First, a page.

Since autumn 2020, thousands of people around the globe have been dancing to the rhythms of the song Jerusalema by the South African musician Kgaogelo Moagi alias Master KG. In Germany, too, police officers, hospital employees and members of companies and organizations sent themselves to share their dance performances on YouTube as part of the so-called Jerusalema (Dance) Challenge. For many a sign of hope in the difficult Corona situation. The dance videos could be fatal for many of them now.
Warner license: NRW Ministry of the Interior has paid
Because as Focus Online first reported, Warner Music, which holds the rights to the song, has now sent out numerous letters. In it, the group demands license fees. German authorities and companies are also affected, including the St. Barbara Clinic in Hamm, the Märkischer Kreis police, some village fire brigades and rehabilitation clinics, as the dpa has found out. The North Rhine-Westphalian Ministry of the Interior is said to have paid Warner Music’s claims for several police stations.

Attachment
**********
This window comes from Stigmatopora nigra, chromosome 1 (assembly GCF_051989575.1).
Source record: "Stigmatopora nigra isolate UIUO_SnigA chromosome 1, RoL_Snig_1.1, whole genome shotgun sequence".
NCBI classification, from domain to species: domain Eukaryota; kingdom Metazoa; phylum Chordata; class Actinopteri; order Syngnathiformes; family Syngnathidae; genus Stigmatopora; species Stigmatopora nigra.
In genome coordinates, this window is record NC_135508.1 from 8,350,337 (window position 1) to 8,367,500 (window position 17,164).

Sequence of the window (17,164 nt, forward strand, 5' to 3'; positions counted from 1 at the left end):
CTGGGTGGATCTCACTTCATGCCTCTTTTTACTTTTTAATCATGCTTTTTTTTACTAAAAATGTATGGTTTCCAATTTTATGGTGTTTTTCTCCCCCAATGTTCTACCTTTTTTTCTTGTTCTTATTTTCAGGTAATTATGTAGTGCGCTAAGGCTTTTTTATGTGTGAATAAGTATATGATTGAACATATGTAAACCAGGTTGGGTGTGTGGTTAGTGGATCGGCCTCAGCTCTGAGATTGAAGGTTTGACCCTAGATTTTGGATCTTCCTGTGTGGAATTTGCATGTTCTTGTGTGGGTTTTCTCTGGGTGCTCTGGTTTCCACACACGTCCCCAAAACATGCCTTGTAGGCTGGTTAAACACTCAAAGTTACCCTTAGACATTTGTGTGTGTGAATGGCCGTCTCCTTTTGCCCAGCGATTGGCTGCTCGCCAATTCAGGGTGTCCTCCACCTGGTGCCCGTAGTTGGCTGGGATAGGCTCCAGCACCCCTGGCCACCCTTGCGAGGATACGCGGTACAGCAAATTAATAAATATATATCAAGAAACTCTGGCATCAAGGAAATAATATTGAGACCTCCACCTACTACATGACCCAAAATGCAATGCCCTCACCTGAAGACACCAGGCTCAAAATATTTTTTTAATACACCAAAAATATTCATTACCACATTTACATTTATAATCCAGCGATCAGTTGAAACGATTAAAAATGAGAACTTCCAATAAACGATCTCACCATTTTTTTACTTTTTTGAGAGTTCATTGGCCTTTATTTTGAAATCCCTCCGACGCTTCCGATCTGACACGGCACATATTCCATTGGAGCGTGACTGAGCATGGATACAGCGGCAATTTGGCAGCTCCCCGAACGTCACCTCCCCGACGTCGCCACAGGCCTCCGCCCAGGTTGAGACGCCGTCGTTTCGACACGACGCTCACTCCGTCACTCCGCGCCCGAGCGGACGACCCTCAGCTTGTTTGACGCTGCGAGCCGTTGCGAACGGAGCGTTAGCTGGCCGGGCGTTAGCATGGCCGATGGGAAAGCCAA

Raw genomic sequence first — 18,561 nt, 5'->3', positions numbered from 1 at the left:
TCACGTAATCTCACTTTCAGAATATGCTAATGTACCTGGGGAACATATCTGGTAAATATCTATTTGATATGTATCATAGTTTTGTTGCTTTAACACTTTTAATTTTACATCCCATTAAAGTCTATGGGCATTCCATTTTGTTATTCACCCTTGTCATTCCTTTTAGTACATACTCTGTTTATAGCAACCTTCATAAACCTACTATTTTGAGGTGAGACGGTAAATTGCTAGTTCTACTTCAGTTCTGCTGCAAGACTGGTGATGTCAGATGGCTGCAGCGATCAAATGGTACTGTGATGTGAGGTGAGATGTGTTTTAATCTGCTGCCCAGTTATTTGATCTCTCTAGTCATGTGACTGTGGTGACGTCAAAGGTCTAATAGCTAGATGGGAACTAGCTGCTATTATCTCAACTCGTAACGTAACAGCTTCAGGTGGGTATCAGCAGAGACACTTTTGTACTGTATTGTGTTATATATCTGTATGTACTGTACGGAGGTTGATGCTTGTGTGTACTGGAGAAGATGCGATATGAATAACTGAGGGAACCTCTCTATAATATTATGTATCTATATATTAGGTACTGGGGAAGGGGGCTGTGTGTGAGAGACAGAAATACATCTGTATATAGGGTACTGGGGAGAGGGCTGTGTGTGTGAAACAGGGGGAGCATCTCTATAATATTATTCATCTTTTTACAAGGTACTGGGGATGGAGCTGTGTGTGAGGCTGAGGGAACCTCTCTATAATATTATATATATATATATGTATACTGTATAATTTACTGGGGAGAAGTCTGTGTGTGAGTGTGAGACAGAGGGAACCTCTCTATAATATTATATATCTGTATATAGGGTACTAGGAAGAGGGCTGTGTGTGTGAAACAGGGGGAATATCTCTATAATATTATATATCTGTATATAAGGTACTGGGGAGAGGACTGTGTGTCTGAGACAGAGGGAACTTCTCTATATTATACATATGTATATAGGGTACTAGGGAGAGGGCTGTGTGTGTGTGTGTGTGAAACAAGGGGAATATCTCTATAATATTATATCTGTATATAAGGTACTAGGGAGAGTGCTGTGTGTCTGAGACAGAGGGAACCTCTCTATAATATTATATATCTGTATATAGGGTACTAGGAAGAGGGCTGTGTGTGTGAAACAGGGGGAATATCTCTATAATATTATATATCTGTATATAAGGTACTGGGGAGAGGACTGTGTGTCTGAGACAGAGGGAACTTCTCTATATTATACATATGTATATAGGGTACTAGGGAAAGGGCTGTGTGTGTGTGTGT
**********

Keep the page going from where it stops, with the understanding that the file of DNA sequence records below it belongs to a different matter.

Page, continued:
How high the license fees details are not known. Warner Music, which has confirmed the payment requests, stated that it was aware of the special nature of the Jerusalema Challenge. Therefore, the license fees were also different. In some cases, only symbolic amounts would be due. Warner told Focus Online that the corporation even charges fees for such an action, saying that artists are dependent on fair payment, especially in times like these.
Jerusalema-Challenge: Swipe at dancing companies
Warner didn’t let himself be denied a swipe at the dancing organizations. After all, paying the artists is all the more important if the music is “used by third parties to increase their reputation”. The law is on Warner’s side anyway. Because the publication of a video with a copyrighted song in the background is a violation of copyright, as the lawyer Christian Solmecke, who specializes in media law, told the RND.
Currently, private users do not seem to be (yet) affected by the financial claims. Solmecke advises to remove such videos from the network as a precaution.